Need help finding a new linoleum or hardwood floor to replace your allergen-laden carpet? Call The Fantastic Floor today at 1-888-448-9663, or send us an email at customer.service@fantastic-floor.com. We can't wait to help you pick the perfect floor!

Friday, June 14, 2013

What's Your Superhero Name?

Here at The Fantastic Floor, we love superheroes. Heck, our entire brand is based on some of the best! And if you're like us, you've spent countless hours daydreaming of your perfect superhero (or supervillain!) persona. But coming up with a name for your new superhero self can be tough ... until now! We've come up with a handy superhero name generating chart to help you find out what fantastic new super person you'll be today. Enjoy!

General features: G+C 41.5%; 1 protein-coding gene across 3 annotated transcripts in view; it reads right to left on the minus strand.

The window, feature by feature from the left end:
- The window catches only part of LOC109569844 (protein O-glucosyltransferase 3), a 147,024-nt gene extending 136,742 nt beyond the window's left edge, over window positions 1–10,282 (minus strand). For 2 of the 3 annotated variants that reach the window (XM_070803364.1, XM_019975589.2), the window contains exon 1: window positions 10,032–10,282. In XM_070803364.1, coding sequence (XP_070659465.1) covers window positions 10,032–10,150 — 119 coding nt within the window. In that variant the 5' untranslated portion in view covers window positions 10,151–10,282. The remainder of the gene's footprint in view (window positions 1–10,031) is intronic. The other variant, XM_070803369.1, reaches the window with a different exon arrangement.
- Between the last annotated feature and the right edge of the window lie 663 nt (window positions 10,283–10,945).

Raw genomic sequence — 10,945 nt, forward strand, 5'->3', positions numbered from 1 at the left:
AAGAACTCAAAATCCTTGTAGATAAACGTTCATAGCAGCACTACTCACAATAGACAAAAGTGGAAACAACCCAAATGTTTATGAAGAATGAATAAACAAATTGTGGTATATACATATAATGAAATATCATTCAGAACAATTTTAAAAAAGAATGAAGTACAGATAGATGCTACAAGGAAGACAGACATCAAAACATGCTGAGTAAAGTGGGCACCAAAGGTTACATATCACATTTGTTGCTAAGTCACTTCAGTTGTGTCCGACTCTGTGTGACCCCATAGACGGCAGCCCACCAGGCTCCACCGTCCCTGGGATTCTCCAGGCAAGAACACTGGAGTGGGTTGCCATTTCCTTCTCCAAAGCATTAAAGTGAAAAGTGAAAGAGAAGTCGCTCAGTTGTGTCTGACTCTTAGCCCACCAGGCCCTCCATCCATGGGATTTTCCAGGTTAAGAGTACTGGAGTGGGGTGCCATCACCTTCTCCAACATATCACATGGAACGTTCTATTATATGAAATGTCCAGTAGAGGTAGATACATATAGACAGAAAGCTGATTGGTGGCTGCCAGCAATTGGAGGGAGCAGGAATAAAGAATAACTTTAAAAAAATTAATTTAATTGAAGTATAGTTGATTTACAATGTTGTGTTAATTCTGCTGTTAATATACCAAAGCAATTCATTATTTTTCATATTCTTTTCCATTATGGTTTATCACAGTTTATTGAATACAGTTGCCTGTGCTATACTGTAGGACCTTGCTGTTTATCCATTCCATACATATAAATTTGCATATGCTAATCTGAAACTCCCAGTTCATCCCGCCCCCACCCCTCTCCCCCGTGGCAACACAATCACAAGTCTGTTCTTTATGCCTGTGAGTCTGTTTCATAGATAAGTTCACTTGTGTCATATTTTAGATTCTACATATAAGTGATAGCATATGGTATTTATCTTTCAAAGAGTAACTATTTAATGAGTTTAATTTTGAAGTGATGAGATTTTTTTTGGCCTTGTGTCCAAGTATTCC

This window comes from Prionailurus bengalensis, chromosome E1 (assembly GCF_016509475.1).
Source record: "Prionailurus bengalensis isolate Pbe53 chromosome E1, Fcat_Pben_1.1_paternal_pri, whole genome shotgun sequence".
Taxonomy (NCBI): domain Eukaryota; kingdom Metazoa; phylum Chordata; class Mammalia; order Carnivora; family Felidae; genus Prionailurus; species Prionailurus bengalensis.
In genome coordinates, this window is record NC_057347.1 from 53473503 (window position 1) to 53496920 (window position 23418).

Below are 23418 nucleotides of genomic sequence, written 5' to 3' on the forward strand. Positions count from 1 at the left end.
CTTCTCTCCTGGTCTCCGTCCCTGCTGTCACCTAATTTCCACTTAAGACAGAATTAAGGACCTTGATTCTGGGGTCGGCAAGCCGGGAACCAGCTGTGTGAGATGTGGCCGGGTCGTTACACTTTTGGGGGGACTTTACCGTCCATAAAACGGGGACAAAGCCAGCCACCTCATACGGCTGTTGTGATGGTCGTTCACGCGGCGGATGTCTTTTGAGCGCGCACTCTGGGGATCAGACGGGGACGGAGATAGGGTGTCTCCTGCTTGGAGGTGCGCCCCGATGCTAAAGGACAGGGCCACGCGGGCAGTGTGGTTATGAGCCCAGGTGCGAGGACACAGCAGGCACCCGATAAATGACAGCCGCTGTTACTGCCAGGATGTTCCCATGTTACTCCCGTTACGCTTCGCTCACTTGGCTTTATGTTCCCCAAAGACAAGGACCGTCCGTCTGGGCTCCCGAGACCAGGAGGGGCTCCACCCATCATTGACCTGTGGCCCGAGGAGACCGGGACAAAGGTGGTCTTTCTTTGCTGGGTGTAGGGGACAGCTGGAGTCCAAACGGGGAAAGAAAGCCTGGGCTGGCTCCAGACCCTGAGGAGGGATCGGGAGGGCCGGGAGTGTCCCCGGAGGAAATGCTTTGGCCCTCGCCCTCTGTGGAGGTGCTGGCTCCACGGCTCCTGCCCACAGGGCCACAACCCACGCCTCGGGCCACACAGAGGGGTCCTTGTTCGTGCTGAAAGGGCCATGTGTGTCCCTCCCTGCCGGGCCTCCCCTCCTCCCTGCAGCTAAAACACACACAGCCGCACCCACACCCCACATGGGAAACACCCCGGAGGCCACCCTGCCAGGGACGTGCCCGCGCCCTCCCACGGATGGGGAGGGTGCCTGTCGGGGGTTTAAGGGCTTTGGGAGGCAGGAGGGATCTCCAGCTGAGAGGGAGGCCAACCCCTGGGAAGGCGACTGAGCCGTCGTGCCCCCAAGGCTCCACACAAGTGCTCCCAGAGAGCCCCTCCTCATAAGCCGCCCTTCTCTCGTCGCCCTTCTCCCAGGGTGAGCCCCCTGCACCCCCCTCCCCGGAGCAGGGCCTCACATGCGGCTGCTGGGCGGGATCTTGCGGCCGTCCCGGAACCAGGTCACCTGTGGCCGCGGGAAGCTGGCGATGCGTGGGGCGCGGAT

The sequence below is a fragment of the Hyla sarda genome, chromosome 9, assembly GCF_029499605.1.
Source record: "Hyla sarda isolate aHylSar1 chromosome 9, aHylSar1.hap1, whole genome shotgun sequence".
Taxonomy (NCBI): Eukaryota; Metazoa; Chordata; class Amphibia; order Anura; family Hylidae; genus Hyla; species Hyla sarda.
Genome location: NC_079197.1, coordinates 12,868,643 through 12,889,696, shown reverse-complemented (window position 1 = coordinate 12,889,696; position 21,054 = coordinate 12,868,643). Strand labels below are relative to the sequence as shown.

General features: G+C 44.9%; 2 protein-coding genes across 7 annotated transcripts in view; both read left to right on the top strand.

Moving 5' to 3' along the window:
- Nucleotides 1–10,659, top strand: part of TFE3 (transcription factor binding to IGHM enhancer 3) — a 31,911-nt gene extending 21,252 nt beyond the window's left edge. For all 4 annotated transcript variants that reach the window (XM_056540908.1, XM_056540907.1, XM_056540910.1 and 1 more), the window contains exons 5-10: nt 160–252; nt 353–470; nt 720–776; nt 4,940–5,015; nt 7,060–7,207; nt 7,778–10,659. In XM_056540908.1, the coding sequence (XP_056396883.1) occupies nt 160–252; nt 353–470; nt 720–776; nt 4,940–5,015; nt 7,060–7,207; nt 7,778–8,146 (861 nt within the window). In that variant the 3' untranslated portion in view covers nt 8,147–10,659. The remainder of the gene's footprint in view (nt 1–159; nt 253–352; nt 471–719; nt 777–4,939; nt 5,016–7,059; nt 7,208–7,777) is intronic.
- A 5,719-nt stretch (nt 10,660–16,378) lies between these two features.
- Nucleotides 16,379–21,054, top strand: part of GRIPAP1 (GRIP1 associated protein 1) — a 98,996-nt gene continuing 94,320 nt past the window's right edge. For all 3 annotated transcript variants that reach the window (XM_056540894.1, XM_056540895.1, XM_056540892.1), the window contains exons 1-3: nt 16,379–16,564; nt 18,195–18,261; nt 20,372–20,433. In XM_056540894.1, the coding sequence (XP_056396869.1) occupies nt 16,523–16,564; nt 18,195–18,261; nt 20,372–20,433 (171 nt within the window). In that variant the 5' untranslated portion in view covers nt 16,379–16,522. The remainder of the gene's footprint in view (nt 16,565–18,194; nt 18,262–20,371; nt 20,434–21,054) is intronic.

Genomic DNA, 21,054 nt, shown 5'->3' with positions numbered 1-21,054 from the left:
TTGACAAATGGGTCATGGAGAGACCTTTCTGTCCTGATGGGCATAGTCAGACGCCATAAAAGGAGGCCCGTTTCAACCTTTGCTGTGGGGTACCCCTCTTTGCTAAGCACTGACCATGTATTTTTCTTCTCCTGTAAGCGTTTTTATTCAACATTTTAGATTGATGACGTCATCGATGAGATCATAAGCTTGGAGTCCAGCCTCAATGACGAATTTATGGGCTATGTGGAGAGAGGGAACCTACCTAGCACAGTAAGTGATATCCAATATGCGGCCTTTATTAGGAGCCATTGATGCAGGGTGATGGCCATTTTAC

Monday, June 10, 2013

Types of Hardwood Moldings and How They’re Used

When it comes to hardwood moldings, not all hardwood floors are created equal. Different floor and surface types require different types of moldings, and there are lots of factors to consider: the expansion gap, floor type, floor thickness, transitioning, etc. But fear not, dear reader! For every floor type and application there is a molding that fits the purpose and looks great. Here are some descriptions of the most common prefinished hardwood moldings and the situations in which they are most useful. Enjoy!

Quarter Round
For a more subtle blend between wall base and floor, the quarter round – so-named due to its cut resembling one quarter of a circle – is used to help cover the expansion gap between wall and hardwood floor. The quarter round can also be used on its own to create a transition between a hardwood floor and cabinets.

Base Shoe
Slightly narrower than the quarter round, base shoe molding can also be used to fill in the expansion gap if a narrower look along the wall base is desired. It is also used as a transition between hardwood floor and wall under cabinets.